Sheath Your Sword: The Man Who Spat on Saint Ali

Thursday, March 26, 2015 - 5:47am
Photo by Behrouz Mehri

Sheath Your Sword: The Man Who Spat on Saint Ali

I’m drawn to saintly beings. It’s taken me sometime to figure out why. It’s not about miracles. It’s about heart.

I know that these luminous human beings are still human beings, but I want to figure out how they have become illuminated. I am intrigued by how they struggle with the same urges, desires, hopes, and dreams that we all have — and how that can help all of us figure out how to live more beautifully.

In sorting out these questions, I’ve been searching Rumi’s poetry. One story that really speaks to me is the story of the man who spat on a great saint’s face.

I’ve been teaching Rumi’s masterpiece, the Masnavi, to a class this month. The book is in many ways a roadmap of spiritual growth. It begins with the condition of so many of us: being broken, homesick, cut off, alone, down and out, and unsure of our own worth. The narrative moves through the purification of the heart, the cleansing experience of love, before moving to the state of being a real human being.

The story that the Masnavi tells is the path that all of us have to go through, moving from brokenness to healing, from spiritually feeling worthless and cut off to being wholehearted. That is the whole goal of the spiritual path: not divinity, but full humanity.

In Rumi’s telling, that state is represented by the saintly Imam Ali, a chivalrous knight who met a mighty warrior, a mountain of man, in a duel. The two engaged in traditional wrestling, until Ali picked up the mountainous warrior, threw him to the ground, and was ready to vanquish him.

(Annemiek / Flickr (CC BY-NC-ND 2.0).)

The pagan warrior, flustered and humiliated at having been defeated, spat on Ali’s face. Ali calmly got up from the defeated warrior’s chest, put his sword back in his sheath, and walked away. Here’s how Rumi tells the tale:

Learn how to act sincerely from Ali
God’s lion, free from all impurity:
During a battle, he subdued a foe

Then drew his sword to deal the final blow.
That man spat in Ali’s pure face, the pride
Of every saint and prophet far and wide
The moon prostrates itself before this face
At which he spat — this act was a disgrace!
Ali put down his saber straight away

And, though he was on top, he stopped the fray.
The fighter was astonished by this act,

That he showed mercy though he’d been attacked.

The pagan warrior, puzzled, inquired from Ali why he had not finished him. Ali explains that everything he had done up until that point had been for the sake of God. When the warrior spat on his face, Ali got angry. If he were to kill the warrior, it would not be for the sake of God, but as a response to his own anger.

What Rumi is revealing is that the real measure of power is not about brute force, not the ability to lift mountainous weights, but rather the ability to control one’s own impulses. Perhaps “control” doesn’t quite do it. Control implies too much a relationship based on opposition, pushing down, and fighting. It’s more like skillfully channeling one’s ego.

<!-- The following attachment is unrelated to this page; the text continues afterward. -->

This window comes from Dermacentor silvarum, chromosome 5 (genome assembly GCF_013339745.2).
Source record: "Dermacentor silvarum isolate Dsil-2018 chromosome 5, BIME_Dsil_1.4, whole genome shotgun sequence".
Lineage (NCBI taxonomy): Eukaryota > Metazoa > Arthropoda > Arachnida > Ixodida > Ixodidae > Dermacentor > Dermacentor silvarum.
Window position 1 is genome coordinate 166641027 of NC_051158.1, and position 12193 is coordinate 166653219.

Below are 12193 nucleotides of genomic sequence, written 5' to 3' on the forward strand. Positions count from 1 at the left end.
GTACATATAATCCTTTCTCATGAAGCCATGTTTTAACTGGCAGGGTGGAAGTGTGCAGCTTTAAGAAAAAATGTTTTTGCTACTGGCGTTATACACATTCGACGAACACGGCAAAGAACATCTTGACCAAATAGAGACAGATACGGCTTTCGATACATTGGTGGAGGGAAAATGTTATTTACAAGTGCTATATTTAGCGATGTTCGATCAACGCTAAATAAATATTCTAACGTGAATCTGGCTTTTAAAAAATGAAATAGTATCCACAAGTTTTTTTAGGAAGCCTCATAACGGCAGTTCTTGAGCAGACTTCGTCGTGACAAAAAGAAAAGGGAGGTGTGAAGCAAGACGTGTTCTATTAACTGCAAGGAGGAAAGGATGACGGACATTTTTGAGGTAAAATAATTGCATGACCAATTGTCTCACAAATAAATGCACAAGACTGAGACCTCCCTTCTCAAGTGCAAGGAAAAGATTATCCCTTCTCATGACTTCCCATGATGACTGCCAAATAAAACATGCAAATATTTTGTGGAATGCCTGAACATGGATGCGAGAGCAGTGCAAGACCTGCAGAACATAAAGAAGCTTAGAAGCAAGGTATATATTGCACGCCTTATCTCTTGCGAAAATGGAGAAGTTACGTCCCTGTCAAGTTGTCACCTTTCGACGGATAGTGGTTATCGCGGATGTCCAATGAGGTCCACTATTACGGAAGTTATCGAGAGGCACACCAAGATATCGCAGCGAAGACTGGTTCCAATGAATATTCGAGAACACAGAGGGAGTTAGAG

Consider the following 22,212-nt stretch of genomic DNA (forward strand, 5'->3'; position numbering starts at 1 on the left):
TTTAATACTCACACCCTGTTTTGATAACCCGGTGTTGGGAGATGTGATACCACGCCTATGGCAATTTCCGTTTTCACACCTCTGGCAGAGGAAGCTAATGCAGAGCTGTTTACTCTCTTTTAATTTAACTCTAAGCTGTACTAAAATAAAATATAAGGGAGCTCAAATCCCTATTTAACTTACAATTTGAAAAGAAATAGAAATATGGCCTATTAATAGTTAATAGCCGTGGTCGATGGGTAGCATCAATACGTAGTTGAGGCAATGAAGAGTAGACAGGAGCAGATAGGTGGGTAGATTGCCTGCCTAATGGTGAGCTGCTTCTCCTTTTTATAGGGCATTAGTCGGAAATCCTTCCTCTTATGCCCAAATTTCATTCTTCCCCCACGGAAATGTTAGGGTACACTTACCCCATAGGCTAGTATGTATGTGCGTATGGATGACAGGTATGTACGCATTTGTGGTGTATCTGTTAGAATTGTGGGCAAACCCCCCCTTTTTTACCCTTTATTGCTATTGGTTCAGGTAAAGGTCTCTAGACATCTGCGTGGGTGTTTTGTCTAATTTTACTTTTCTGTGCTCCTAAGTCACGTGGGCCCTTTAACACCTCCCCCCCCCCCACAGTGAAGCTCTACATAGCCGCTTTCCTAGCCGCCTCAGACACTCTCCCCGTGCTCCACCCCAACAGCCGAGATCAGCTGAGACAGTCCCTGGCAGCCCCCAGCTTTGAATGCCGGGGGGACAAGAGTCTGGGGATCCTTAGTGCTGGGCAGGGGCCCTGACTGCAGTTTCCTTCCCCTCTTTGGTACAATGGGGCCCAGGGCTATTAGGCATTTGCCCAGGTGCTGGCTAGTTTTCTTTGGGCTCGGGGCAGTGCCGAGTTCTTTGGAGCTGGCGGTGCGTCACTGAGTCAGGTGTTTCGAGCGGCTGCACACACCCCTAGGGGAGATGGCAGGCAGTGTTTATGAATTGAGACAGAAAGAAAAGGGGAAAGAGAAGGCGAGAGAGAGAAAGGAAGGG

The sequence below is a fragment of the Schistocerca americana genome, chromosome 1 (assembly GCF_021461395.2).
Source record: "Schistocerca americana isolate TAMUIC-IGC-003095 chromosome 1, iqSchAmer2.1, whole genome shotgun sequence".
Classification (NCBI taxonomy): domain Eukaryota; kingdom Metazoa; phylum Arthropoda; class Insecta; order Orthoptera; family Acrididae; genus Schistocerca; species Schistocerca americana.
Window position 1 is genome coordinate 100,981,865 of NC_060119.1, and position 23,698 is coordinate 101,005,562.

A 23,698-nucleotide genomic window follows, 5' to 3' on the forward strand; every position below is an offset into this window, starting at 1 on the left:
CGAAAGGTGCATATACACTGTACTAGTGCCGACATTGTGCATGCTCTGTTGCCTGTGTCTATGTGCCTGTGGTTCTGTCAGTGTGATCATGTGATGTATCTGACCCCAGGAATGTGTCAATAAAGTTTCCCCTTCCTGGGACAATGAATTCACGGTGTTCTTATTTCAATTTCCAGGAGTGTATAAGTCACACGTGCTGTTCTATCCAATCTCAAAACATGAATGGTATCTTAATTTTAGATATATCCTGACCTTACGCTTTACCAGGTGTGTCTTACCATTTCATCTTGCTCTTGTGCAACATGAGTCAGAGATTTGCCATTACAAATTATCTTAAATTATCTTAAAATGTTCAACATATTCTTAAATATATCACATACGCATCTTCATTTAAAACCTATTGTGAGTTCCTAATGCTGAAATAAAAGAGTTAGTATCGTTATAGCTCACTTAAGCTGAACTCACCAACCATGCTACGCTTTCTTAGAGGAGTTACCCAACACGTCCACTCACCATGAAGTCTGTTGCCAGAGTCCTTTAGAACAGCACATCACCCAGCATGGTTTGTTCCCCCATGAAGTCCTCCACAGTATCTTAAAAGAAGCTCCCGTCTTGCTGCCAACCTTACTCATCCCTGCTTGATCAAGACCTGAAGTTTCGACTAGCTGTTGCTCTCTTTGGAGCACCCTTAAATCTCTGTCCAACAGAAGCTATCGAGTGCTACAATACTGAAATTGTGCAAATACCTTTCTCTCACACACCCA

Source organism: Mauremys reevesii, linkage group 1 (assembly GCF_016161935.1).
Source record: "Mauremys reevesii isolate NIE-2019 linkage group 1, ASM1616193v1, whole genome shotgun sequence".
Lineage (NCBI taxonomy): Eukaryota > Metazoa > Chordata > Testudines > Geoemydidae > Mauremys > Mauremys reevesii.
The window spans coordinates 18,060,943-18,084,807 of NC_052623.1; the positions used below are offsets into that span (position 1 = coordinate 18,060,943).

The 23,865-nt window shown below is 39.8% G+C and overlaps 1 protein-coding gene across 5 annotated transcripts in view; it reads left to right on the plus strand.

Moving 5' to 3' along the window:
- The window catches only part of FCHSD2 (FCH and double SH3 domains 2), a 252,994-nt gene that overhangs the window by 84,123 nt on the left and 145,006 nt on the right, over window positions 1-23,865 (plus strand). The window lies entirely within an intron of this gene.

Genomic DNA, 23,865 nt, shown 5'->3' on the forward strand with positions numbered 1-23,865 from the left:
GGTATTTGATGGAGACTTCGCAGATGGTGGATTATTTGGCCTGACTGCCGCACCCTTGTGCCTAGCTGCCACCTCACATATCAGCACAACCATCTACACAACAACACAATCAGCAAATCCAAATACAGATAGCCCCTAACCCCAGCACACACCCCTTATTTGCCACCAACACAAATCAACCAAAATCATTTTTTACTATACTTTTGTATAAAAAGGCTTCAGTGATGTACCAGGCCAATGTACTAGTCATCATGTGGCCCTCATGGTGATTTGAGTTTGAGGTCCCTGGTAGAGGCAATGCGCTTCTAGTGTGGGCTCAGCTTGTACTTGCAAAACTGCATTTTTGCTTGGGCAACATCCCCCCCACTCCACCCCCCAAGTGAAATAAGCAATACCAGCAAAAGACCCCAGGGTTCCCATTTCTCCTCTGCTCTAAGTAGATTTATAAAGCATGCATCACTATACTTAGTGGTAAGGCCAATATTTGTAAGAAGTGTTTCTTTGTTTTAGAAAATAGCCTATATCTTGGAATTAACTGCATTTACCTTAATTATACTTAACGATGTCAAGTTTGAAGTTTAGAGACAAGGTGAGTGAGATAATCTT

As Rumi says, if the measure of a human being were simply about power, then elephants would be more human than humans! Rather, the model of humanity is to strive in the path of God, yet to channel away one’s selfish desires so that one can be imbued with divine attributes. If we don’t cleanse the cup of our hearts first, it’s like having a muddy cup in which we keep pouring fine tea. The mud does not disappear, but it doesn’t have to be in our cup. I wonder if anger and lust work like this: the only place that they can be dangerous is in our hearts. Channeled away, they are defused.

Two men wrestle at Spanish Banks Beach in Vancouver, British Columbia.

(Patrick Doheny / Flickr (CC BY 2.0).)

Ali’s model is not one of pacifism, per se, as it is one in which even fighting is sanctioned as striving (literally: jihad) in the path of God, provided it is not inspired by hatred, anger, or passion. Let’s return to Rumi’s telling of the story, with the champion Ali putting his sword away:

He said, I use my sword the way God’s planned
Not for my body but by God’s command;
I am God’s lion, not the one of passion
— My actions testify to my religion: . . .

The illustration depicts a scene from the Masnavi depicting Alī preparing to "kill an infidel who had spat in his face" (folio 26a), excerpted from a 17th century illuminated manuscript from Persia and produced in Safavid, Iran.

(Amīr Khusraw Dihlavī (امير خسرو دهلوى) / Walters Art Museum (CC BY-SA 3.0).)

Rumi then has Ali say that he is the real mountain of a man, and not some piece of straw who is going to be blown here and there by the “winds” of his passions:

I am a mountain, God’s my solid base,

Like straw I’m blown just by thought of His face;
My longing changes once His wind has blown,
My captain is the love of Him alone.

Here is the mystic, active in this world, even on behalf of justice, “blown just by the thought” of God’s face. We are all moved in life. I wonder what moves us? Is it ego? Greed? Anger? Lust? Desire? Or God’s face?

An Iranian Shiite Muslim man prays in Tehran during the early hours of July to commemorate the death of Imam Ali bin Abi-Taleb, who was assassinated in 661 AD, and in preparation for Laylat al-Qadr during the holy month of Ramadan when the Koran holy book was revealed to Prophet Mohammed by archangel Gabriel.

(Behrouz Mehri / Agence France-Presse / Getty Images.)

There is something about this narrative, about Ali’s behavior, that I find awfully assuring. The complete human being, the realized human, the saint Ali still experiences passions. He still struggles with anger. But anger doesn’t have to move him to action. I am relieved to know that the full human being is still dealing with the same emotions and passions that all of us struggle with, perhaps with the difference that he or she can pause and let these emotions pass through them without being acted upon. Perhaps this is what it means to be a fully realized human being, to know one’s own heart and soul well enough to be able to channel these emotions away from the home that should be filled by Spirit.

Had the full human somehow been bereft of these emotions, I would have been tempted to give up, to think that these luminous souls belong to some other realm of existence, a place that we, the rest of us, cannot go to. But no, even the saint still has to deal with these emotions.